July 17th, 2013 at 8:13am |
A few years ago, and I wish now I had noted the source, I read that either there was no such thing as a truly funny novel, or novels are poor vehicles for humor, or there are only two funny novels in all of Western history, or something stupid like that and I did two things with that information. 1) I started looking for funny novels and found almost two. 2) Took that claim seriously, stepped up on my laptop and said, CHALLENGE ACCEPTED!
I wish I knew who wrote that statement and then point them in the direction of The Gig Delusion by British stand-up comedian Andy Kind.
The Gig Delusion offers this interesting premise: Andy’s shady agent requires him to perform in each of Britain’s 39 counties in ten weeks or he won’t sign him. In that same ten weeks, Andy’s true love, Betty, is planning their dream wedding. Will Andy be able to make all the gigs AND keep Betty’s affection?As I got into this book, I kept thinking, boy, this is a great set-up. Wow. Look at the way he’s got these mutually-exclusive objectives! Hey, this plot is moving along nicely! Flashbacks to his grandparents! Vivid characterization! So strictly speaking as a novel, this book is tight. You can read the rest of my 5-star review of The Gig Delusion here.
Recently, Andy agreed to answer a few questions about The Gig Delusion. I’d like to say he answered them over a plate of fish & chips, with a voice that sounded suspiciously like Benedict Cumberbatch, but it was over email. Maybe next time.
KATHARINE: The Gig Delusion is kind of a sequel, but not really, of your first book, Stand Up and Deliver. Why did you feel the need to write more about life as a stand-up comedian?
ANDY: I just felt it was an obvious second book to write. The end of SUAD is not quite a cliffhanger, but it hopefully leaves people wanting more. A lot of people wanted to know whether Andy and the Jess character got together in the end, so there was space for a follow-on. Also, you have to write what you know and I only really know about comedy! (Readers: here’s a link to Stand Up And Deliver and the review I wrote about it.)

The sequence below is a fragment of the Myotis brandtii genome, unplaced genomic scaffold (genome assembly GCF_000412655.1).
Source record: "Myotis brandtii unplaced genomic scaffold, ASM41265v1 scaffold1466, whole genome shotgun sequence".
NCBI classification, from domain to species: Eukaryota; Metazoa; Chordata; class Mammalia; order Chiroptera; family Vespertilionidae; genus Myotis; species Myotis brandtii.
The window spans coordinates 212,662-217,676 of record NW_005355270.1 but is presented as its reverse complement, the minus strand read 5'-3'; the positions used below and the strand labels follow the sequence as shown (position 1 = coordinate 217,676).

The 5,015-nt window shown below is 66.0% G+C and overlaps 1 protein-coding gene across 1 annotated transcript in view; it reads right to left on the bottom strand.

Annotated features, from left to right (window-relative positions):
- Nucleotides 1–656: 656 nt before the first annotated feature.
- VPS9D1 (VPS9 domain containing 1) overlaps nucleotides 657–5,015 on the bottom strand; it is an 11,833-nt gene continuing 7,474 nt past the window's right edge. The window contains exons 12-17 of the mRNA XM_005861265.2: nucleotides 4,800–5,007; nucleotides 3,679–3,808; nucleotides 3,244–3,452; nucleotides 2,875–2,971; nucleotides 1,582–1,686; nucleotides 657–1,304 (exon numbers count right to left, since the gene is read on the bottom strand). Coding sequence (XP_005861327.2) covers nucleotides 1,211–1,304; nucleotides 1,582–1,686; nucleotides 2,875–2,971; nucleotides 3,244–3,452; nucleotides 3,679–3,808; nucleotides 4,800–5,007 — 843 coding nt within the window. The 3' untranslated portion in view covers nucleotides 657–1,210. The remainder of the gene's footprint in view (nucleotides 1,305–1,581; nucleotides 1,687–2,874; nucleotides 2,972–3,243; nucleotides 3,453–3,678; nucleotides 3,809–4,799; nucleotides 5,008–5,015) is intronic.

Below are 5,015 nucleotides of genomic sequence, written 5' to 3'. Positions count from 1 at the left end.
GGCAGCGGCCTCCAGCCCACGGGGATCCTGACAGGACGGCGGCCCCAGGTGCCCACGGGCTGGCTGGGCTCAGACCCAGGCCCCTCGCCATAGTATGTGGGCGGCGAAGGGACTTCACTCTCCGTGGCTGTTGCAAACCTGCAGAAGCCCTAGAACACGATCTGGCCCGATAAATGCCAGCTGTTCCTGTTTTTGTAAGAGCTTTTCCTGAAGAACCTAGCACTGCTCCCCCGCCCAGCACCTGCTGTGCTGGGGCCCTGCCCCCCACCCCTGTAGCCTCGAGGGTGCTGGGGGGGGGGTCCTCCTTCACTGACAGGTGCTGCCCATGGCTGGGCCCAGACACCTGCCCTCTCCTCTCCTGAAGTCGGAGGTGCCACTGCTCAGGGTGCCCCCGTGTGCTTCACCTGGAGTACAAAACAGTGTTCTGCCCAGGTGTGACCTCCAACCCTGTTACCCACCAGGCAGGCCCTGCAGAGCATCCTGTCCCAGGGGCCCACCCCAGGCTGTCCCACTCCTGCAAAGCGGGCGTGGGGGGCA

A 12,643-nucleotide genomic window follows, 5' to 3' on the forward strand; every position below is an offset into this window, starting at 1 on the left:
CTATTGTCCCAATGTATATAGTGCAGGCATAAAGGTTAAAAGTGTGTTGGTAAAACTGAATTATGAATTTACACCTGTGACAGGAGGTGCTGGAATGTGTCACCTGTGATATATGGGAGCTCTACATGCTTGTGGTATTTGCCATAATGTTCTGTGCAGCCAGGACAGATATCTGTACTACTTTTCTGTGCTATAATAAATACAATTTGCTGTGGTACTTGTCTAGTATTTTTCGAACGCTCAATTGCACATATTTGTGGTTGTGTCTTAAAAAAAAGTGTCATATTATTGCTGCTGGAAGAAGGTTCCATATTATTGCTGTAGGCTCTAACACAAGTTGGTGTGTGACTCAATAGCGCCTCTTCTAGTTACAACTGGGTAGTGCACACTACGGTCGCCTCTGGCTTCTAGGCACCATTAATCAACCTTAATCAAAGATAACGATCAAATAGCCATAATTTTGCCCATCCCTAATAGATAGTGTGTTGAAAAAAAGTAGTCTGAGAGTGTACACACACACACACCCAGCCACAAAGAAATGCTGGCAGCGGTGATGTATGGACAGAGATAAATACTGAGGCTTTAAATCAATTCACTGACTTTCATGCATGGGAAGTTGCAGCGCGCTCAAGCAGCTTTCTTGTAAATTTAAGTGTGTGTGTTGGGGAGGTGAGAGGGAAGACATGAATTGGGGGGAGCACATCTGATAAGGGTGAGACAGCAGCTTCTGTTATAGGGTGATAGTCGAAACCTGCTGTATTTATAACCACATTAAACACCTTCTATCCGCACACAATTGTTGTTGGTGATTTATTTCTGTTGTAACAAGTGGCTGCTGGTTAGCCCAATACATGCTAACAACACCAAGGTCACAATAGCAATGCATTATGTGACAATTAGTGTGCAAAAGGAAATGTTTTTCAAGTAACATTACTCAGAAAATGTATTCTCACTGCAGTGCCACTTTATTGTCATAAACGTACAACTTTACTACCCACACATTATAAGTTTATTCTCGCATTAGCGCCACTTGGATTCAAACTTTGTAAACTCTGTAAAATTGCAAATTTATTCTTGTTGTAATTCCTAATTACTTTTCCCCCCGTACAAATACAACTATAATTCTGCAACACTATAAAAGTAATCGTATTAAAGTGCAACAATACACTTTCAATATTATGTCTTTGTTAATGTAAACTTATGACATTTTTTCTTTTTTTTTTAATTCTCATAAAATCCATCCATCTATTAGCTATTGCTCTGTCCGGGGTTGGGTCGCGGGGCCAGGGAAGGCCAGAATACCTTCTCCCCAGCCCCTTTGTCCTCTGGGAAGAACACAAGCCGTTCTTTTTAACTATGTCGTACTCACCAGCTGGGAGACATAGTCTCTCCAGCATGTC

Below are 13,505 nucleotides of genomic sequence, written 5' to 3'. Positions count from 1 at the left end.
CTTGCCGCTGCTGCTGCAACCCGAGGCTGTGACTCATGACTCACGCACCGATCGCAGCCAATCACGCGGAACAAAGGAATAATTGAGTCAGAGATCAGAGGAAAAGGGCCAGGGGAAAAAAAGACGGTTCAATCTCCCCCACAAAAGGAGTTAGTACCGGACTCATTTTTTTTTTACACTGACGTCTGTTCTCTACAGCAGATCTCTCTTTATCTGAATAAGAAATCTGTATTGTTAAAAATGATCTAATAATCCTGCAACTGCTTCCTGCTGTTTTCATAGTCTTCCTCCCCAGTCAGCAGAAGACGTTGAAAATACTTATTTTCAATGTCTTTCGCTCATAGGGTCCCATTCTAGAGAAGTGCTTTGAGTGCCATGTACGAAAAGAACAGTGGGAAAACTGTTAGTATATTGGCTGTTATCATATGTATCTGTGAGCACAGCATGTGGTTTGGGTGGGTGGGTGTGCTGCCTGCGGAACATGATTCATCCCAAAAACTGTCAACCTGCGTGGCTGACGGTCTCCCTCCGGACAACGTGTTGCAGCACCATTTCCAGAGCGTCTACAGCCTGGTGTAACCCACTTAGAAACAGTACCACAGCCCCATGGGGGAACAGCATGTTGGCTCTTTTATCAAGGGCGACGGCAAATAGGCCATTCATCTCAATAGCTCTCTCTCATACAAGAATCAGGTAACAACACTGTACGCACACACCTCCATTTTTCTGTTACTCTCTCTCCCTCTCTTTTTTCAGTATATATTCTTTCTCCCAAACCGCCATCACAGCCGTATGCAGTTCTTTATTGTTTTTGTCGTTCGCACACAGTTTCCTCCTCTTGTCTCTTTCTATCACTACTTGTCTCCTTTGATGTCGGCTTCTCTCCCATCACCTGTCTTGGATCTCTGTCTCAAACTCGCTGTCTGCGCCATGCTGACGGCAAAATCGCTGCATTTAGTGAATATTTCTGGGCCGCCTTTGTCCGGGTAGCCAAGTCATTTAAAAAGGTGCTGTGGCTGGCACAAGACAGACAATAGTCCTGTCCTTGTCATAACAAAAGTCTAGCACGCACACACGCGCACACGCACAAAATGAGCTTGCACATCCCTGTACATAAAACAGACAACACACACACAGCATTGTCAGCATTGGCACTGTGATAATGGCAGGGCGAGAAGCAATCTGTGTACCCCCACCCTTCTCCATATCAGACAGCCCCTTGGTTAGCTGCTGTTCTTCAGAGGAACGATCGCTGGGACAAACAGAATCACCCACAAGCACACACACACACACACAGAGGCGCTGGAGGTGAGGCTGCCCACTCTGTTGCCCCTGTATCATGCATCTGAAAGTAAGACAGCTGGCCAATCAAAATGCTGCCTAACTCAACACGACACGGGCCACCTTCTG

KATHARINE: Do you find it difficult to switch from being comic whose stage presence, voice and general sobriety of the audience determines your success to being a humorist who has to sculpt a storyline, with plausibility, a plot and things like grammar?
ANDY: It’s certainly a totally different beast, for sure. Stand-up is so immediate, but weirdly it’s less personal. You are the centre of a group, it’s communal, and you have a responsibility to everyone there. With a book, you’re can be much more autocratic. People can pick it up and read it, or not. And they can put it down at any point. You have more freedom as a writer because the audience (reader) has more freedom, and when the reader invites you into their mind, you can develop a sense of 1-to-1 intimacy that you don’t get with stand-up. It’s important, though, I think, to build a narrative voice rather than a gag voice. I think the first few chapters of SUAD at times were/are a little bit too gag-heavy, because I was still finding my feet and I suppose I shoe-horned in some of my material. By the time I started Gig Delusion, I think I had found my written voice as well as my on-stage voice.
KATHARINE: The sweetest part of The Gig Delusion is your description of your relationship with “Betty” the fiancee. How closely to your real life did you stay in your story? Do you really play Pins and Needles? (Note to self, teach the kids this game.) And I’m assuming she’s okay with this fictionalized account of your life, she is, right?